A strong majority of likely French voters expect President Francois Hollande not to win a second term, pushing his popularity to the lowest since he was elected, a poll shows.
Four fifths of French voters believe the Socialist leader will not succeed in winning the next presidential election in 2017, a survey conducted by the Harris Interactive poll for Le Figaro daily and LCP television showed on Thursday.
Furthermore, 76 percent of those surveyed said they viewed Hollande as someone who fails to keep his promises and 68 percent did not consider him competent.
Hollande’s popularity has dropped to its lowest level since he was elected in May, attributed mainly to record unemployment of more than three million, a huge budget deficit, tax hikes, and rows within his government and party.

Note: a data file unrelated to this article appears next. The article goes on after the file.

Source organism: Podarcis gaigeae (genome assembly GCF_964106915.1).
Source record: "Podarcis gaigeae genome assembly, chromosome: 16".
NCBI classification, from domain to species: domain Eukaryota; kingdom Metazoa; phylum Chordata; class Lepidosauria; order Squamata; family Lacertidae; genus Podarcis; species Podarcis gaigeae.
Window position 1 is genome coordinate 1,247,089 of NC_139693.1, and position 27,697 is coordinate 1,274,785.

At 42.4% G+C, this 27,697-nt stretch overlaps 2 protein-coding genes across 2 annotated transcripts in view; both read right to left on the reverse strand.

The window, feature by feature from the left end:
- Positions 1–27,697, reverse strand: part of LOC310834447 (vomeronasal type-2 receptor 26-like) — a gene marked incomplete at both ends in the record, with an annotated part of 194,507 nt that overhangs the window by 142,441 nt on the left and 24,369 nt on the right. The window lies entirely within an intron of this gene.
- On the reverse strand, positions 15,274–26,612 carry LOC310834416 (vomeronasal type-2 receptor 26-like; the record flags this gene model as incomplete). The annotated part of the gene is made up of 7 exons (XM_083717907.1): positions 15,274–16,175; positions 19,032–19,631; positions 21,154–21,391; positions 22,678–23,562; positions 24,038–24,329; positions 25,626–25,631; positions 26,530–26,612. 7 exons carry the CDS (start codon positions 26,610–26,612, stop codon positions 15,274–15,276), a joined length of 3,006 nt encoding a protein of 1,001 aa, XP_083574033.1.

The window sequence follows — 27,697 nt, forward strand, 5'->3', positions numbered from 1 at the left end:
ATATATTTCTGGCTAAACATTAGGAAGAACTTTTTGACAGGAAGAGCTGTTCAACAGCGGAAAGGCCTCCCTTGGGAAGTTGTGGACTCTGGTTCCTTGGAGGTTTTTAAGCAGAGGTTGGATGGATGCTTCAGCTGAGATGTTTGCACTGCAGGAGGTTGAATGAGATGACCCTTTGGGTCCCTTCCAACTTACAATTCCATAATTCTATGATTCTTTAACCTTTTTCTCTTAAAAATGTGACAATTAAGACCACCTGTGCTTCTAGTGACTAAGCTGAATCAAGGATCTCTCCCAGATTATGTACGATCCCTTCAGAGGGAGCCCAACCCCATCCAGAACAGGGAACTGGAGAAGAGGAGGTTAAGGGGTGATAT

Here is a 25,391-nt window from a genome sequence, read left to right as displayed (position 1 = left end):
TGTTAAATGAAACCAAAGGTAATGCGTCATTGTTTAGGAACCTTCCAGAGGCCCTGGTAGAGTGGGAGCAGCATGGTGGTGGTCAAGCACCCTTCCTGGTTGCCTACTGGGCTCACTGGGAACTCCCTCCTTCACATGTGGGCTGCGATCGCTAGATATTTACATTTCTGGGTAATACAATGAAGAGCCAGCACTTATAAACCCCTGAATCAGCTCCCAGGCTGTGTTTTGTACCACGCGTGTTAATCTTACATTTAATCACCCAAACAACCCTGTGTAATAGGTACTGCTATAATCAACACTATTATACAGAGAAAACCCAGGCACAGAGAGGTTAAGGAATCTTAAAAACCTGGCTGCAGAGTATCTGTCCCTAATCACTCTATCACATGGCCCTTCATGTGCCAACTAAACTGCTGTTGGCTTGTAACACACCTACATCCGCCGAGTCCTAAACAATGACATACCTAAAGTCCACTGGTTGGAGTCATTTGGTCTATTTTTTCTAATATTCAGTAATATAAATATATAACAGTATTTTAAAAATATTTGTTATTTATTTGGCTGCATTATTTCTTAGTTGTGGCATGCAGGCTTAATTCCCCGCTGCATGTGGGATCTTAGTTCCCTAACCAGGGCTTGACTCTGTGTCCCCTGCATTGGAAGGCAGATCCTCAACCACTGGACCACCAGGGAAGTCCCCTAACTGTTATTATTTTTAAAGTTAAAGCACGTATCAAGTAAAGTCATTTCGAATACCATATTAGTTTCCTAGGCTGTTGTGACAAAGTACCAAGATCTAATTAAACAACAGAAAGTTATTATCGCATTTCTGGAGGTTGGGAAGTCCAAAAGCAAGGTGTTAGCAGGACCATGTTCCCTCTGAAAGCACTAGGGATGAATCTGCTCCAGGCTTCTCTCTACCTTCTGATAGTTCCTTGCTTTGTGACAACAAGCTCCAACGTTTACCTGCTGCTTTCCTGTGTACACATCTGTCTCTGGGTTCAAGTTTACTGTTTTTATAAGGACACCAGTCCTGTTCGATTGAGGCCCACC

The unpopular president has been widely criticized recently for offering to allow a deported immigrant teenager to return to France without her family.
Meanwhile, on September 24, French Interior Minister Manuel Valls said most of some 20,000 Roma migrants housed in makeshift camps around French cities could never be integrated into the French society and should be “taken back to the border” for transfer to Romania and Bulgaria.
Housing Minister Cecile Duflot, a leader of the ecologist Greens coalition partners to the ruling Socialists, denounced Valls for betraying the core human rights values that France prided itself on, and demanded Hollande to reprimand him.
Amnesty International reported last month that France has expelled a record 10,174 Roma during the first half of this year.